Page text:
Title:
STATIC ELECTRICITY COUNTERMEASURE COMPONENT
Kind Code:
A1


Abstract:
A static electricity countermeasure component comprising; a ceramic substrate; at least two extractor electrodes opposingly disposed and mutually separated on the ceramic substrate; an over-voltage protective material layer disposed to cover a portion of each extractor electrode and a gap between the extractor electrodes, containing a metal powder and a silicone-based resin; an intermediate layer disposed over the over-voltage protective material layer, containing an insulating powder and a silicone-based resin; and a protective resin layer disposed over the intermediate layer.



Inventors:
Tokunaga, Hideaki (Fukui, JP)
Nozoe, Kenji (Fukui, JP)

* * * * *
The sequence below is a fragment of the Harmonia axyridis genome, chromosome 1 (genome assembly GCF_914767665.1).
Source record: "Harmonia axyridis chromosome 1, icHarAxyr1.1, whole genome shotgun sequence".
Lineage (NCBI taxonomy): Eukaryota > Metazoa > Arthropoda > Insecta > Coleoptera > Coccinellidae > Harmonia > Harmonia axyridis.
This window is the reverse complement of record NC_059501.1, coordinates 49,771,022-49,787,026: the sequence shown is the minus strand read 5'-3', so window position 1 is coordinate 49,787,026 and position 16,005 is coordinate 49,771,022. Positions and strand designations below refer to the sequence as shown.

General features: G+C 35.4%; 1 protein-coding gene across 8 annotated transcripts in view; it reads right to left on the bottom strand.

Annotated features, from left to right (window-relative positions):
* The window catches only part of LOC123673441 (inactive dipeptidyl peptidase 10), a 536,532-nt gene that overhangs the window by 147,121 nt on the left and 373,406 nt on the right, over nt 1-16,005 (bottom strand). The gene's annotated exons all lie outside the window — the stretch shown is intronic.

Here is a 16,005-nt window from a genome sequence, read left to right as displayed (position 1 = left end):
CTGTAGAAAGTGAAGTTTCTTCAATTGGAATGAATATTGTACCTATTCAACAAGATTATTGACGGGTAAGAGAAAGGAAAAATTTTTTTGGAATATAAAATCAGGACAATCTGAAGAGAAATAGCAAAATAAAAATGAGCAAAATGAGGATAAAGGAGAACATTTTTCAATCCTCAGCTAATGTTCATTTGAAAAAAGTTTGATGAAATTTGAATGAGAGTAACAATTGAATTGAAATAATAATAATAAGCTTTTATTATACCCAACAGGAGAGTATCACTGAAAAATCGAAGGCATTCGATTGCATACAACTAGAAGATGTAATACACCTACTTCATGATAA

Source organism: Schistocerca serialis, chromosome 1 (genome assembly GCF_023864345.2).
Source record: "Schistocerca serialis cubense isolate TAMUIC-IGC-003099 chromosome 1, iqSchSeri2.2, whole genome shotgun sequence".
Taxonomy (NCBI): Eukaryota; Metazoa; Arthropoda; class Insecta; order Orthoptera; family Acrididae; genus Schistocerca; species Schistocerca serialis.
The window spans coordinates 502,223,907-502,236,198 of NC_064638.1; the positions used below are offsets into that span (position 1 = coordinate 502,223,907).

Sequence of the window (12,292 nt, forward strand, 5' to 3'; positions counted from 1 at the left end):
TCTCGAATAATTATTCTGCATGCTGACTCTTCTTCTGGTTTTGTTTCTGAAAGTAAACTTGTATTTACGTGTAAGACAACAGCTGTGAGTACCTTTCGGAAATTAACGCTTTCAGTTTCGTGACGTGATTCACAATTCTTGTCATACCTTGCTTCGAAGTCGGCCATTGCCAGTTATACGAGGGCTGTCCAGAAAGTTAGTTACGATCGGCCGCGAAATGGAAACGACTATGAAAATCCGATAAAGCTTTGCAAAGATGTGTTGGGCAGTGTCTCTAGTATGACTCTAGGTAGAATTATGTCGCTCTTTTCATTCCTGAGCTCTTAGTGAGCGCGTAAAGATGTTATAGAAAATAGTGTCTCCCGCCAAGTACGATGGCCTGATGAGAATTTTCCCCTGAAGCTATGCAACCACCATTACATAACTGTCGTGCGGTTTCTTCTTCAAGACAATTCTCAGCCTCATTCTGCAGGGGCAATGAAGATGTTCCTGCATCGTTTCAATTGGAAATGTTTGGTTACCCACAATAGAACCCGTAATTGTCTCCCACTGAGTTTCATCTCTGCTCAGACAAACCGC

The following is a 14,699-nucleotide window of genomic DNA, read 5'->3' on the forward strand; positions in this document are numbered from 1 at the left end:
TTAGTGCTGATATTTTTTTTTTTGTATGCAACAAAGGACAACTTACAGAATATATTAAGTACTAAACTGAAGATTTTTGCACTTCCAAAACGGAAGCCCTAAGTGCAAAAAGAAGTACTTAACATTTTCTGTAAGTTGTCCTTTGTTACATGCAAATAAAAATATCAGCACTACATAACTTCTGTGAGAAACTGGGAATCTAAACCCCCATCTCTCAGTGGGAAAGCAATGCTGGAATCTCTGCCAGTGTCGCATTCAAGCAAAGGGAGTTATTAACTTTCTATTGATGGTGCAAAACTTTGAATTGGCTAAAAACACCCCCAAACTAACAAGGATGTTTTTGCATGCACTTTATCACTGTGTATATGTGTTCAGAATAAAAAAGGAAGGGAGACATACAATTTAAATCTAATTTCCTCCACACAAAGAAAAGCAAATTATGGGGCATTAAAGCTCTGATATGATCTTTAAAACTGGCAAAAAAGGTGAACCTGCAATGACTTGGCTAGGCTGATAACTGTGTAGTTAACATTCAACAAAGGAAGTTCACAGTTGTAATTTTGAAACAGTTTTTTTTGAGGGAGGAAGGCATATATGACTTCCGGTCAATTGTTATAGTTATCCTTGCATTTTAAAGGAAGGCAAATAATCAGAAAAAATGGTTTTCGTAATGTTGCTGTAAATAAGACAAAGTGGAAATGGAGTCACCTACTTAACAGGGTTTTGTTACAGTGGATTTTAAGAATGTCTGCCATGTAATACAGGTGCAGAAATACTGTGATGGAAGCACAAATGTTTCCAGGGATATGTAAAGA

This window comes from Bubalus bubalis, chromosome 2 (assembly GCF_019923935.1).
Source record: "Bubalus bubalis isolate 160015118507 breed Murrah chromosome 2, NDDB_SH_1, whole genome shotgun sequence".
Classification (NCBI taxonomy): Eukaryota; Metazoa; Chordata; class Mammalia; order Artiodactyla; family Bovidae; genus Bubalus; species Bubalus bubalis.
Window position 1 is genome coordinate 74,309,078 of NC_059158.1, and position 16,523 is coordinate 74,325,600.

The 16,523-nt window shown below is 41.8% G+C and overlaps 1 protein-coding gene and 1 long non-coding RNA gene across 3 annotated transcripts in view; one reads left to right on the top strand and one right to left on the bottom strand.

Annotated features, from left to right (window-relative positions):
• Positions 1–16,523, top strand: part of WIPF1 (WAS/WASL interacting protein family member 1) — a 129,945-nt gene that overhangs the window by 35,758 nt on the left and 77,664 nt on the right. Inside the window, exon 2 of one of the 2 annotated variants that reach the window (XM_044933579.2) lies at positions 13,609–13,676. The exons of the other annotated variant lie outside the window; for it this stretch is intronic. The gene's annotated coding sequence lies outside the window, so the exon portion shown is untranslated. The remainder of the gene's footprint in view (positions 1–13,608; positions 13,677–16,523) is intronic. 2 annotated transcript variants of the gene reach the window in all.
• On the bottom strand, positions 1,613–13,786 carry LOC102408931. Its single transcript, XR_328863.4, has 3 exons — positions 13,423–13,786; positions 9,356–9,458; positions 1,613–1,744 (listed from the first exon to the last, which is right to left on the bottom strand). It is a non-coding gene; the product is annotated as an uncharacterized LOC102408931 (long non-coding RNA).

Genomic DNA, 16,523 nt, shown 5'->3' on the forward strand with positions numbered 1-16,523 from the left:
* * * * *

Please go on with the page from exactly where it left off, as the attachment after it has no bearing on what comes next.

Application Number:
12/066606
Publication Date:
05/07/2009
Filing Date:
09/06/2006
Primary Class:
International Classes:
H05F1/00
View Patent Images:
Related US Applications:



Primary Examiner:
TRAN, TAN N
Attorney, Agent or Firm:
WENDEROTH, LIND & PONACK L.L.P. (Washington, DC, US)
Claims:
1. A static electricity countermeasure component comprising: a ceramic substrate; at least two extractor electrodes opposingly disposed and mutually separated on the ceramic substrate; an over-voltage protective material layer disposed to cover a portion of each extractor electrode and a gap between the extractor electrodes, containing a metal powder and a silicone-based resin; an intermediate layer disposed over the over-voltage protective material layer, containing an insulating powder and a silicone-based resin; and a protective resin layer disposed over the intermediate layer.

2. The static electricity countermeasure component according to claim 1, wherein the insulating powder contains an oxide of at least one kind of metal selected from the group consisting of Al, Si, and Mg, or a complex oxide of the metals.